Gallup US ECI
Gallup’s U.S. economic confidence index remained unchanged in the month of June at an average of minus 14, the same reading as in April and May. Early on in the month confidence was slightly higher averaging minus 12 in each of the first two weeks. Near the end of the month, however, confidence dwindled with weekly readings of minus 15 and minus 17 for the last two weeks of the month, offsetting the confidence boost earlier in the month.
A sharp drop in mortgage rates to new three year lows reignited mortgage activity in the week of July 1st. Refinancing went up 21 percent from the previous week to the highest level since January 2015. Purchase applications rose 4 percent from the prior week to partially offset the three week long decline trend. From a year ago purchase applications are up an impressive 23 percent. Mortgage rates are only 10 points higher than their record lows.
Gallup US Job Creation Index
US workers’ reports of hiring activity in their place of employment in June held at its record high first achieved in May. The plus 33 job creation index score in June represents 44 percent of employees saying their employer is hiring workers and expanding the size of its workforce minus the 11 percent saying their employer is letting workers go.
ADP Employment Report
June payrolls may pop back to follow previous trends after the disappointing May report, based off ADP’s private payroll estimate of 172,000, well above economists’ predictions of 150,000. This report like other indications on the labor market including jobless claims is a signal of health labor conditions.
Gallup Good Jobs Rate
June’s good jobs rate in the US was at a level of 46.0 percent, up slightly from May which was at 45.5 percent. This reading of 46.0 percent is the highest monthly rate Gallup has recorded since measurement began in 2010. The current rate is also half a percentage point higher than in June 2015. The percentage of US adults in June who participated in the work force was 67.5 percent, up from May’s 67.3 percent and above the 66.9 percent average workforce participation rate since June 2013. Gallup’s unadjusted US unemployment rate was 5.3 percent in June down from May’s 5.5 percent. June’s unemployment estimate is the second lowest for any month since Gallup began tracking it in 2010, after reaching its low of 5.2 percent in April of this year. Gallup’s US unemployment rate represents the percentage of adults in the workforce who did not have any paid work in the past seven day, either from an employer or for themselves and who are actively looking for and available for work. Gallup’s measure of underemployment in June was at 13.6 percent, down only .1 percentage points from May’s reading of 13.7 percent, another low since Gallup began recording in 2010. June’s rate also marks the fourth straight month of declining for underemployment since February’s rate of 14.7 percent. Gallup’s US underemployment rate combines the percentage of adults in the workforce who are unemployed and those who are working part time but desire full time work; 5.3 percent and 8.3 percent respectively.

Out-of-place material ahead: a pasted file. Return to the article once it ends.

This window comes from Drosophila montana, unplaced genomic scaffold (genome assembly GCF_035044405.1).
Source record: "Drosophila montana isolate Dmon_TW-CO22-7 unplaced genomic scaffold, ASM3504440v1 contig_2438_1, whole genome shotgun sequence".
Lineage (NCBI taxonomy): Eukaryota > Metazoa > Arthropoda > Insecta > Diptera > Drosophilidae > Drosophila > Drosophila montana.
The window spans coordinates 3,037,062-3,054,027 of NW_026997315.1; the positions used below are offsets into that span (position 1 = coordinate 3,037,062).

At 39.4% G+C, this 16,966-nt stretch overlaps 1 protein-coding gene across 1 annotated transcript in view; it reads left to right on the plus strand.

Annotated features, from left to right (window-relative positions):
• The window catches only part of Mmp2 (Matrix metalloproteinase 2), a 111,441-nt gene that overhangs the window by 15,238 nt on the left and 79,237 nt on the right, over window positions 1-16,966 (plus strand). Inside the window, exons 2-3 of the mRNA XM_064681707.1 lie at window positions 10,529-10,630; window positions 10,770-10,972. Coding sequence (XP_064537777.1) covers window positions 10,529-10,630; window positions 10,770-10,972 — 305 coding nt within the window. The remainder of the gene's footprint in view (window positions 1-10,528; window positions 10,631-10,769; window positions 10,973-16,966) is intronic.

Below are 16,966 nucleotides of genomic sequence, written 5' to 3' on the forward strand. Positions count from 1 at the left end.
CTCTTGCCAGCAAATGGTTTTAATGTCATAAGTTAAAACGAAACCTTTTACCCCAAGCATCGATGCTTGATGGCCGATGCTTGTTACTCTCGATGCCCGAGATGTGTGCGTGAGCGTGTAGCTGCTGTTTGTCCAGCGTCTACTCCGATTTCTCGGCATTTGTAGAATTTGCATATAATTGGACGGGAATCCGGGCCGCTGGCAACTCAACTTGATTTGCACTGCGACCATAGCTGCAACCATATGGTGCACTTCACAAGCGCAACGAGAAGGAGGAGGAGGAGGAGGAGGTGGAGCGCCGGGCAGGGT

Layoffs are on the decline as confirmed by yet another very low set of readings for jobless claims. Initial claims fell a very steep 16,000 in the week of July 2nd to a level of 254,000, below Economists’ low estimates. The four week average is at 264,750, about 5,000 lower than a month ago, a good sign for growth in the labor market. Continuing claims are following similar patterns, down a sizable 44,000 in the lagging data for the week of June 25th to a level of 2.124 million with the four week average up slightly to 2.148 million. The unemployment rate for insured workers is at a low 1.6 percent. The lack of layoffs doesn’t necessarily result in a rise in employment, but is a very favorable signal.
Bloomberg Consumer Comfort Index
In the week of July 3rd the consumer comfort index was at 43.5, down a bit more than a ½ a point since the Brexit vote. This decrease is a minor change, in contrast to the level that is it at which is very solid. Strength in the consumer confidence is ultimately tied to confidence in the labor market.
May’s disappointing employment situation report has proved to be an outlier in what is otherwise a still favorable trend for the labor market. June nonfarm payrolls surged a much stronger than expected 287,000 vs a downward revised and recovery low increase of only 11,000 in May. Strength in June is led by a 38,000 gain for professional and business services. Telecommunications, fell 32,000 in May during the Verizon strike, rose 28,000 in June. Manufacturing showed a rare gain in a sizable 14,000 increase. The unemployment rate rose 2 tenths to 4.9 percent, this increase reflects strength and not weakness in the labor market as new people re-entered the labor force in June after being discouraged in May. Other readings are mixed with the average hourly earnings up only 0.1 percent for a 2.6 percent yearly increase and workweek remained unchanged at 34.4 hours. The second quarter payroll growth averaged a monthly 147,300 vs. a more substantial 195,700 in the first quarter. This report shows the labor market is solid but perhaps slowing and does not point to any urgency for a new Federal Reserve rate hike.